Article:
How I know Newsround is prejudiced
After watching the programme for a few days anyone will notice that Newsround likes to cover news stories about animals. Quite often there are two, three or more animal related news items in the early evening edition on BBC1. News about children from Britain and around the world is another important component of Newsround, as are items about celebrities, world record attempts, the environment, sport and important national or international news stories.
Newsround does not shy away from most issues. They have covered famine in Africa, elections in the Ukraine and Afghanistan, racism, knifing incidents, kidnappings, murders and the Iraq war. But when the news is anything related to being gay, or to issues of homophobia, Newsround remains silent. The news may be important and relevant to many children, but it is never reported on Newsround.
On that evidence alone there is reason to suspect bias against lgbt people. But there is more. In February 2005, and in response to criticism, Ian Prince, the editor of Newsround, sent an email to me and at least one other person who had complained, which many may see as prejudiced and which explains the reason for Newsround's non-inclusivity. More about this email later.
As long ago as 1996 the BBC acknowledged in their Producers' Guidelines that "gay and lesbian people make up a significant minority, entitled to be served and treated fairly by the BBC."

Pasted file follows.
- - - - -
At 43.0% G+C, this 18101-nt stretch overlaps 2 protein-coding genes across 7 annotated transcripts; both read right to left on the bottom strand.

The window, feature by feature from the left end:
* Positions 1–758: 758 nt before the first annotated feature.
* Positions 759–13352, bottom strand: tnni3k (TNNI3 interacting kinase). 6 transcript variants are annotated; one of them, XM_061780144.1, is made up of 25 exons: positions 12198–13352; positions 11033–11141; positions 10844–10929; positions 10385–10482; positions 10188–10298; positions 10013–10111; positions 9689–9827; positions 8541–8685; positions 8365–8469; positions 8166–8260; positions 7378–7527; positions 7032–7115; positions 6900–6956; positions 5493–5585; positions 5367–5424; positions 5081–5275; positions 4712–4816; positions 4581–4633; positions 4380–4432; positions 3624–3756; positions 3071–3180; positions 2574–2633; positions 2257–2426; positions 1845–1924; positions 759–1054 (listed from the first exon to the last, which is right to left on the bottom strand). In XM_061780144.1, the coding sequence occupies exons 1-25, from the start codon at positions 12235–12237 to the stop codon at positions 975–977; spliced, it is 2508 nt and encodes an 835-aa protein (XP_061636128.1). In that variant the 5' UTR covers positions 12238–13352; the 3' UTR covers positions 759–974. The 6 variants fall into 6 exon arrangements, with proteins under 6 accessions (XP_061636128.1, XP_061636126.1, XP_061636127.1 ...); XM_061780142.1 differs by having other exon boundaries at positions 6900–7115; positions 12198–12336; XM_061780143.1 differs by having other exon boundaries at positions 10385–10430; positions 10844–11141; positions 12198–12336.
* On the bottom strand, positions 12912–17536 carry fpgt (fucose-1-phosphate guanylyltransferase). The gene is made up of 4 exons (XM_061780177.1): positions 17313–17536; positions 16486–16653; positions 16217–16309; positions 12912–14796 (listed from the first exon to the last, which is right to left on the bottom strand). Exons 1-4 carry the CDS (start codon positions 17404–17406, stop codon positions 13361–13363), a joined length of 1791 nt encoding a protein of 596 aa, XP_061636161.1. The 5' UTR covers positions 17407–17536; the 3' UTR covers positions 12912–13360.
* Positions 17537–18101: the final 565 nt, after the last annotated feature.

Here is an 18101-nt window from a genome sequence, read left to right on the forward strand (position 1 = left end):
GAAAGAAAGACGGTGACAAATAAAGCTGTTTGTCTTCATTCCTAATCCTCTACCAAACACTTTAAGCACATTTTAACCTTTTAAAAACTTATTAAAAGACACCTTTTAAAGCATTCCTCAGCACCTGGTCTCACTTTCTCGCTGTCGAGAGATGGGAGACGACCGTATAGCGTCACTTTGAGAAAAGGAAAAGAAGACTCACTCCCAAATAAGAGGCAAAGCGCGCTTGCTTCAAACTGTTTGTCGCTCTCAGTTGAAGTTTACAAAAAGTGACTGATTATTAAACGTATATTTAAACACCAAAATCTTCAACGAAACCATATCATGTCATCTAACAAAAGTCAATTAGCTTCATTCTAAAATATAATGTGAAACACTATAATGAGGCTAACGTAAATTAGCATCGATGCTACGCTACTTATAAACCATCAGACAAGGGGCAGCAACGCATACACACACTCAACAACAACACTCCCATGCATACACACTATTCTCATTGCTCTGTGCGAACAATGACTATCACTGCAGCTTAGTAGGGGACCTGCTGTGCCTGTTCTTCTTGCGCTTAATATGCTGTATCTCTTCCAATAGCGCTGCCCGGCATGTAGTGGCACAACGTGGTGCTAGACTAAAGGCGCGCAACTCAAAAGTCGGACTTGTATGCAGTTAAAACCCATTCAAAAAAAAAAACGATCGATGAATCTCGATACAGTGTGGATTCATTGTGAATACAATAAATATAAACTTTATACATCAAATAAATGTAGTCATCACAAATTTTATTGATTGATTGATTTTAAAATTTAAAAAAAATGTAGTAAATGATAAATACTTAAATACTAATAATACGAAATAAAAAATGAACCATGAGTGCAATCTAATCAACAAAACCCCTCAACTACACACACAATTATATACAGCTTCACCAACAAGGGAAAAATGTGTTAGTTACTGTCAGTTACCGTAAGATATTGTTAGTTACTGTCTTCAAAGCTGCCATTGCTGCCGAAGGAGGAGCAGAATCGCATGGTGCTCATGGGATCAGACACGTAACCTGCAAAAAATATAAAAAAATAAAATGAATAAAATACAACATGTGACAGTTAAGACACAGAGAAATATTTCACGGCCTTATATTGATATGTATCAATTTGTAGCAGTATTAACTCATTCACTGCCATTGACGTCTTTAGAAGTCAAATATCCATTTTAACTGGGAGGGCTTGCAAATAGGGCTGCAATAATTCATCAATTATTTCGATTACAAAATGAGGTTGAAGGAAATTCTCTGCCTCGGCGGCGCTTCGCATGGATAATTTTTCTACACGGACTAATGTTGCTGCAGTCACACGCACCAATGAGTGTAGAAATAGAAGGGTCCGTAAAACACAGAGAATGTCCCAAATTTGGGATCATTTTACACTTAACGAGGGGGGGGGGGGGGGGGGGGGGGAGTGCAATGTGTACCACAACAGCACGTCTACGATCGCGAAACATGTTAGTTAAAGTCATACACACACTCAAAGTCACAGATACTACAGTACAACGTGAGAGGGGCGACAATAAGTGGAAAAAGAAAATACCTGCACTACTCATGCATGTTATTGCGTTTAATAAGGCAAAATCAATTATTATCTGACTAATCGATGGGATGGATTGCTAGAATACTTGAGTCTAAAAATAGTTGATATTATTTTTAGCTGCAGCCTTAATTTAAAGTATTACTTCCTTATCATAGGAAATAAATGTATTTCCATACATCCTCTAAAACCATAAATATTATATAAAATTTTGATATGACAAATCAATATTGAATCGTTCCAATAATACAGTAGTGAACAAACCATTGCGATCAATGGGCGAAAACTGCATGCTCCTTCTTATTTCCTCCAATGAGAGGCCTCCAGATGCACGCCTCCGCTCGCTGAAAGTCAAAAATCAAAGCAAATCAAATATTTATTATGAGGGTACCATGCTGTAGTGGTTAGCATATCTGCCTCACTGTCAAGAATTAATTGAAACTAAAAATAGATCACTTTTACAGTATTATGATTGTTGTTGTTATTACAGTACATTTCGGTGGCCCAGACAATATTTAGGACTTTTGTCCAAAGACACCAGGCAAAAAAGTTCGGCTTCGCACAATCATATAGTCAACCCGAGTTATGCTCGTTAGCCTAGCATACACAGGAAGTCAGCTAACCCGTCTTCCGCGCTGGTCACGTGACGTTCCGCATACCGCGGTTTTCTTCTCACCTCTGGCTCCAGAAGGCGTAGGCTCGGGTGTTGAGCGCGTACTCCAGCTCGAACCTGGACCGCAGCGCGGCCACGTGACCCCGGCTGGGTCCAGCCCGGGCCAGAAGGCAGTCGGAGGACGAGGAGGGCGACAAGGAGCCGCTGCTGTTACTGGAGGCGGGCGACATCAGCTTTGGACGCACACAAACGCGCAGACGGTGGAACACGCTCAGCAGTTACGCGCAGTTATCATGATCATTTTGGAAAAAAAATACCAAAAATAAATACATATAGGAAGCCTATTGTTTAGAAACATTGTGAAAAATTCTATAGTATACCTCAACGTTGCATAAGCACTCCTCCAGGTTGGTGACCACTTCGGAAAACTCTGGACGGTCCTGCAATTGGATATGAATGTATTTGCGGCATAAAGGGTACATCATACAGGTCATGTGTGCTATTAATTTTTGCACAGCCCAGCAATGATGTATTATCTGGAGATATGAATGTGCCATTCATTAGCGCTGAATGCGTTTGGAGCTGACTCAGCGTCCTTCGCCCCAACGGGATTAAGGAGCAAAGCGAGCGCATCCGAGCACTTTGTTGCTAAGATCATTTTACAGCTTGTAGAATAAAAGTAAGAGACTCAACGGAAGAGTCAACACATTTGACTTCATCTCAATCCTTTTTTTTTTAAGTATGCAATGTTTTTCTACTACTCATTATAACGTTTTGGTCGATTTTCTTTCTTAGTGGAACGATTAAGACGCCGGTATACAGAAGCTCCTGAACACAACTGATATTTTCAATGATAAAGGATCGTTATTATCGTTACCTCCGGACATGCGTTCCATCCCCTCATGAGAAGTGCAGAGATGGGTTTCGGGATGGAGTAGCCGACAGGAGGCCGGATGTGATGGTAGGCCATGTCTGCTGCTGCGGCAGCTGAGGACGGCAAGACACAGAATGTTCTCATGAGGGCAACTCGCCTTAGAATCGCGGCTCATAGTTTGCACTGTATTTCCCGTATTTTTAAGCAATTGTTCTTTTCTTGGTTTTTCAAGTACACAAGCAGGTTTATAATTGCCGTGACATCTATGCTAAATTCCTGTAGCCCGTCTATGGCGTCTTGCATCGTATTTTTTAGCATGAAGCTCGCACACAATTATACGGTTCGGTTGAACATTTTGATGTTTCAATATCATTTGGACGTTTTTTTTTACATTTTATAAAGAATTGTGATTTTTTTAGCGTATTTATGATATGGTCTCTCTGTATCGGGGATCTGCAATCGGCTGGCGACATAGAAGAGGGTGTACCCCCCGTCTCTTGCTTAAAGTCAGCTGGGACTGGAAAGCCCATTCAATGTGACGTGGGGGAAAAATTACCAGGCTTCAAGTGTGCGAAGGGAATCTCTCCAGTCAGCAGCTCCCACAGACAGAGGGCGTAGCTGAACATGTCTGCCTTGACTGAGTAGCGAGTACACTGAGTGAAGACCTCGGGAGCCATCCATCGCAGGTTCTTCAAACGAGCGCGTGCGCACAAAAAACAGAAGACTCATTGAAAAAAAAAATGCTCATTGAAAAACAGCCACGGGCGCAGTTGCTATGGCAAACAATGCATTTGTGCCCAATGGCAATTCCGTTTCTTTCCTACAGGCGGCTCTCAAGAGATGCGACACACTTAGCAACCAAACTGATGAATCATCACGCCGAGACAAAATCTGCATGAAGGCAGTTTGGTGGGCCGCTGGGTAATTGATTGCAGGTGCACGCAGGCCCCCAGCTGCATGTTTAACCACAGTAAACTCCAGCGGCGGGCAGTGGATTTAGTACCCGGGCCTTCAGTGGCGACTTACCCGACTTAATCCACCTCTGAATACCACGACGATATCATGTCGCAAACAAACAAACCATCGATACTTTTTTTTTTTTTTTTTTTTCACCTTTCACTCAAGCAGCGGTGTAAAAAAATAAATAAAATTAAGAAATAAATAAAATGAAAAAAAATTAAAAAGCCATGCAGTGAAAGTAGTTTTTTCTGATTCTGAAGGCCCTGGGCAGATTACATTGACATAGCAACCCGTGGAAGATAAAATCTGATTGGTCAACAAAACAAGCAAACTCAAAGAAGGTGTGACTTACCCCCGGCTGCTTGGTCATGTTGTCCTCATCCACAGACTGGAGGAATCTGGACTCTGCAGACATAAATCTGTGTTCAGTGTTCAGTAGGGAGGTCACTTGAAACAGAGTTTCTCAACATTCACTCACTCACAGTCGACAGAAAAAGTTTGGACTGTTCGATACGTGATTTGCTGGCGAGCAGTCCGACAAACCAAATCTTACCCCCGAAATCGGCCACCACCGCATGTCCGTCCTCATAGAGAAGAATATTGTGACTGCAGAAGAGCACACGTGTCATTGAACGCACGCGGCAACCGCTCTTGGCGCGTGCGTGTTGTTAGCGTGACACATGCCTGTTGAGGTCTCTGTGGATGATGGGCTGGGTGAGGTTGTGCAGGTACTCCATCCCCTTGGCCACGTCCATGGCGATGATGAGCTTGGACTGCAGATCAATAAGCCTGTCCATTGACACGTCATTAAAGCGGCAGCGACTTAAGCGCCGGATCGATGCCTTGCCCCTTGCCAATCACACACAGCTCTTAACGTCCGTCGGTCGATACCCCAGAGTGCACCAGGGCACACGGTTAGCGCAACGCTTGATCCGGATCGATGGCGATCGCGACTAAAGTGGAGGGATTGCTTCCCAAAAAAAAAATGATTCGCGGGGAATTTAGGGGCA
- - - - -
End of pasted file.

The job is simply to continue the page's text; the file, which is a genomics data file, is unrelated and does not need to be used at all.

Elizabeth Atkinson, in her recent Guardian article called "Homophobia for Beginners" wrote: "There are several important issues to be dealt with urgently here: that young children use the term "gay" consciously as a term of abuse perpetuates the view that being gay is a bad thing: even where primary teachers challenge the use of the term, it is often only to silence it, rather than to unpack and address its negative connotations. And all too often teachers don't challenge it at all, because they are unsure how to go about it, or frightened of the association between sexual identity and sexual activity .."
A recent article in The Observer said that the government believes that 6% of 16s and over are lesbian or gay (based on several surveys) and - assuming the percentage were true for everyone - I worked out a graph of the number of lesbian and gay kids you would likely find in a school class of 30. You can see from the graph that it is more likely there will be 3 in a class than none at all. It is most likely there will be one or two. Also 10% of school classes are likely to have 4 or more.
A survey found that four fifths of primary age kids saw the use of the word "gay" as a way of attacking or making fun of someone, while the corresponding figure for secondary school kids was less than half. So Newsround's failure to report on lesbian and gay issues is another example of condoning homophobia in schools.
A petition was delivered to Jacqui Smith, the Minister for Schools, on Wednesday 7 December 2005. It was called stamp out homophobia and was one of the longest petitions ever. I told Ian Prince about the petition on the evening of the previous Monday, hoping that Newsround would cover the petition because it was very relevant and newsworthy to what he called their 'target audience' for all kinds of reasons. And as usual for Newsround there was no mention of the petition on Wednesday.